# Intrinsic line density

The intrinsic density (also intrinsic carrier density ) is the characterizing material property of a semiconductor, in view of its electrical conductivity . It describes the charge carrier density of an ideal semiconductor that is undisturbed in its crystal lattice . The associated management mechanism is called intrinsic management .

The intrinsic conduction density determines the minimum value of the electrical conductivity. The actual conductivity of the semiconductor can be higher due to contamination or set to a higher value by doping . The conduction of impurities caused by this generally exceeds the conduction by several orders of magnitude at room temperature ; it thus covers the property of the base material.

## Physical description

In semiconductors, all electrons are bound to the crystal atoms at absolute zero . Only when the temperature rises is sufficient thermal energy available to raise individual electrons to the energy level of the conduction band . The released electrons and the remaining defect electrons  ( holes ) are available for charge transport (generation of electron-hole pairs ); This effect is countered by the recombination of electron-hole pairs with the release of energy .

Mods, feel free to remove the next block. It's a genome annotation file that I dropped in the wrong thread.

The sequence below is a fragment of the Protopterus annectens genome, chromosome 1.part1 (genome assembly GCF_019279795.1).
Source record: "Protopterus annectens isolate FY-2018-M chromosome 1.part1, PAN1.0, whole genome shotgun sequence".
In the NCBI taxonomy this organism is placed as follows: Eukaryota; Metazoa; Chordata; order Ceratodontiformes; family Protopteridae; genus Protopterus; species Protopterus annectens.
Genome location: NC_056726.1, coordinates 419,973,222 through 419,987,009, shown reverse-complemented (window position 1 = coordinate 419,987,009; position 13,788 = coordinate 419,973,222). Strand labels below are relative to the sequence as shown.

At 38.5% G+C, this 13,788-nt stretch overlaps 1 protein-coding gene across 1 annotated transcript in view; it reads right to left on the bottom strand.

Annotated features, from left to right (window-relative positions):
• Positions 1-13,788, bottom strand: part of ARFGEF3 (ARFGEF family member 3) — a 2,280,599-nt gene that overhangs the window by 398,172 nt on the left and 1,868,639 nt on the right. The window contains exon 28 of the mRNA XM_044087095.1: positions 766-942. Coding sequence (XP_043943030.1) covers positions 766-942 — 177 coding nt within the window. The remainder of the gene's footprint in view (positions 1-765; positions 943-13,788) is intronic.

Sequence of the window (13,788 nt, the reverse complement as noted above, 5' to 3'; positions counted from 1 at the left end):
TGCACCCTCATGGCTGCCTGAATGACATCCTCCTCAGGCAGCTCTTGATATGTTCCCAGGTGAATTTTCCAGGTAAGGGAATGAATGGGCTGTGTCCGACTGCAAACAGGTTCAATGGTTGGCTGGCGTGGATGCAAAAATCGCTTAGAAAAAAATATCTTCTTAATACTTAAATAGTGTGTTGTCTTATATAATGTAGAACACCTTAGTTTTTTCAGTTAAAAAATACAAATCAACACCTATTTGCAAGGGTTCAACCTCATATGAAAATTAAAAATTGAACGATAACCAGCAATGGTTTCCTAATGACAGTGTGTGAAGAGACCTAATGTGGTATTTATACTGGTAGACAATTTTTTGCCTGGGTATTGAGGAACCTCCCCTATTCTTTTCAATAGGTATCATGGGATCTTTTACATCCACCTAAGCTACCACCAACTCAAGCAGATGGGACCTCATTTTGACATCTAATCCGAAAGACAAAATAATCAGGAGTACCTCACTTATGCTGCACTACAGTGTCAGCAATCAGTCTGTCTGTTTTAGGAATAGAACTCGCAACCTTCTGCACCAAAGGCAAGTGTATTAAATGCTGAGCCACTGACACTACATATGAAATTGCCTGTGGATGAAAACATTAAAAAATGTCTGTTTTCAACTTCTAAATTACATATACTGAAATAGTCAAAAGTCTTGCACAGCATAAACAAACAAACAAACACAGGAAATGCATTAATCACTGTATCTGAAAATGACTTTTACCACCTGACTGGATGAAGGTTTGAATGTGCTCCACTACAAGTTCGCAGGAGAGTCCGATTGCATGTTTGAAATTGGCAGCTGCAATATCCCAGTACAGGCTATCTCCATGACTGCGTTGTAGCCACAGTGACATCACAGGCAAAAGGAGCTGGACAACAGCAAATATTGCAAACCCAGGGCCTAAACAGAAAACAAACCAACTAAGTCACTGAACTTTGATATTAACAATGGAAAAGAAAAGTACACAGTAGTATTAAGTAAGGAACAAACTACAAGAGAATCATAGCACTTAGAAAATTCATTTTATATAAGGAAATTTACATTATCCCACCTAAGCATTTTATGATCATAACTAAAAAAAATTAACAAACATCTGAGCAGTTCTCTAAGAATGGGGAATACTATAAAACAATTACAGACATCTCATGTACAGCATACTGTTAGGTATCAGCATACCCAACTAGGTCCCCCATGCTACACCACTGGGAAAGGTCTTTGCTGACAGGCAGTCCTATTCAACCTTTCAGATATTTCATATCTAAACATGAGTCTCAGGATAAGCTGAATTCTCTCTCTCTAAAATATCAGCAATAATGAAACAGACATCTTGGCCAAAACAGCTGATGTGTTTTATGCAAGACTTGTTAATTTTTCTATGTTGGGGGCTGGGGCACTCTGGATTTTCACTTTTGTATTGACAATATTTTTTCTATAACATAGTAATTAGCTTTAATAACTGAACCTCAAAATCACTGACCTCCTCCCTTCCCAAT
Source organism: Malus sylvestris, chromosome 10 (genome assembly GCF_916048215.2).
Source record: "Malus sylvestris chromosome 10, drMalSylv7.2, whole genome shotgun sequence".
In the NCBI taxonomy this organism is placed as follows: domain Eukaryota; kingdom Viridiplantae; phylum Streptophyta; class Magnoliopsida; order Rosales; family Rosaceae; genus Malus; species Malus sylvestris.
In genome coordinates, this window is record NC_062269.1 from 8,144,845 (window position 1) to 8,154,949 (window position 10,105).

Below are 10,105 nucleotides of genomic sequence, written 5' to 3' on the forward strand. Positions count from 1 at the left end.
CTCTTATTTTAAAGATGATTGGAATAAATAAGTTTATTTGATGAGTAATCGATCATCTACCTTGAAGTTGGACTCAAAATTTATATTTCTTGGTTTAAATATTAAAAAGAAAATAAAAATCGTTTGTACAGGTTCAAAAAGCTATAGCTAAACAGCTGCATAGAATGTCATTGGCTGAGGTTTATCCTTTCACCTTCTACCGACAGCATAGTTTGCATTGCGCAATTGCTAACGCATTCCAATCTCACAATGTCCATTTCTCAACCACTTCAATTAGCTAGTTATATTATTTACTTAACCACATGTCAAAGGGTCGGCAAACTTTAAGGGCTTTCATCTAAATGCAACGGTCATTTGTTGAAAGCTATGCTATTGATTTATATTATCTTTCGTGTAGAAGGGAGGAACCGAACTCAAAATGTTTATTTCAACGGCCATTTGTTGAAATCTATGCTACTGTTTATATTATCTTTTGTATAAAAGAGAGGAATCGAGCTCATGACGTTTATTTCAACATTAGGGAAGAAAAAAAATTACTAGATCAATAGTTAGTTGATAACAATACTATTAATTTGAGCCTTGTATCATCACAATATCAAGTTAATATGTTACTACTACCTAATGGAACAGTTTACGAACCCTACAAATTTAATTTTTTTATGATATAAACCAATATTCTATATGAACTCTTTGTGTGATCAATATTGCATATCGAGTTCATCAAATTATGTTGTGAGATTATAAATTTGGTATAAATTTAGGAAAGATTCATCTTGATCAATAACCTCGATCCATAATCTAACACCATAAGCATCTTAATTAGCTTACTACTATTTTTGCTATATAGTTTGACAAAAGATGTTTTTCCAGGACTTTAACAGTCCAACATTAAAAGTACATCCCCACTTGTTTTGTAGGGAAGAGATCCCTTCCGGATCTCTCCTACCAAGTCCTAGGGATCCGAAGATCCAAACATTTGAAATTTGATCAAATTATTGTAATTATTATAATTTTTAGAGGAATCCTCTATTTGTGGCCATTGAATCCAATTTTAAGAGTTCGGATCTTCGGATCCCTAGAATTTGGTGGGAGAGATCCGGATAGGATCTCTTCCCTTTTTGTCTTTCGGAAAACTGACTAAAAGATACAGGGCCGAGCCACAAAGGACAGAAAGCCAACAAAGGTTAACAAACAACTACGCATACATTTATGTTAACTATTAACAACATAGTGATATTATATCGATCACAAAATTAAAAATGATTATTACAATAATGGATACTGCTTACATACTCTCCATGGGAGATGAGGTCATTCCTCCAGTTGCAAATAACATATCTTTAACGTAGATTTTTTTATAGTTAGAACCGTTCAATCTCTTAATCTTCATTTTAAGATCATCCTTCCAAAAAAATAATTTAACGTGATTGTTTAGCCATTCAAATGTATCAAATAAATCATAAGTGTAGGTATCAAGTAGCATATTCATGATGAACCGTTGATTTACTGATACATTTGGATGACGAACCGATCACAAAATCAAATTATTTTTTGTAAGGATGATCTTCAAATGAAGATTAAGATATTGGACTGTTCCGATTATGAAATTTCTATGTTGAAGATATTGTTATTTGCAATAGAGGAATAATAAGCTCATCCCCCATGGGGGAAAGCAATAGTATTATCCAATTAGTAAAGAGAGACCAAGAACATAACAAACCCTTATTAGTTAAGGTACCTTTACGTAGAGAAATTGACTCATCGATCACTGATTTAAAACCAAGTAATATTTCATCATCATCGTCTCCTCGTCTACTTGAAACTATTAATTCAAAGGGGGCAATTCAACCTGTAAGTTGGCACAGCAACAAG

In thermodynamic equilibrium , there is an equilibrium between generation and recombination: the number density of freely moving charge carriers is constant over time. The intrinsic conduction density is thus composed of the average number density of free electrons and holes at the respective temperature: ${\ displaystyle n _ {\ mathrm {i}}}$${\ displaystyle n}$${\ displaystyle p}$

Intrinsic conduction density for some important semiconductors ${\ displaystyle T = 300 \; \ mathrm {K}}$
semiconductor ${\ displaystyle n _ {\ mathrm {i}}}$in cm −3
Germanium (Ge) 2.33e13
2.3e13
Silicon (Si) 1.0e10
1.5e10
Gallium arsenide (GaAs) 2.1e6
1.3e6th
${\ displaystyle n _ {\ mathrm {i}} ^ {2} = n \ cdot p}$(Law of mass action )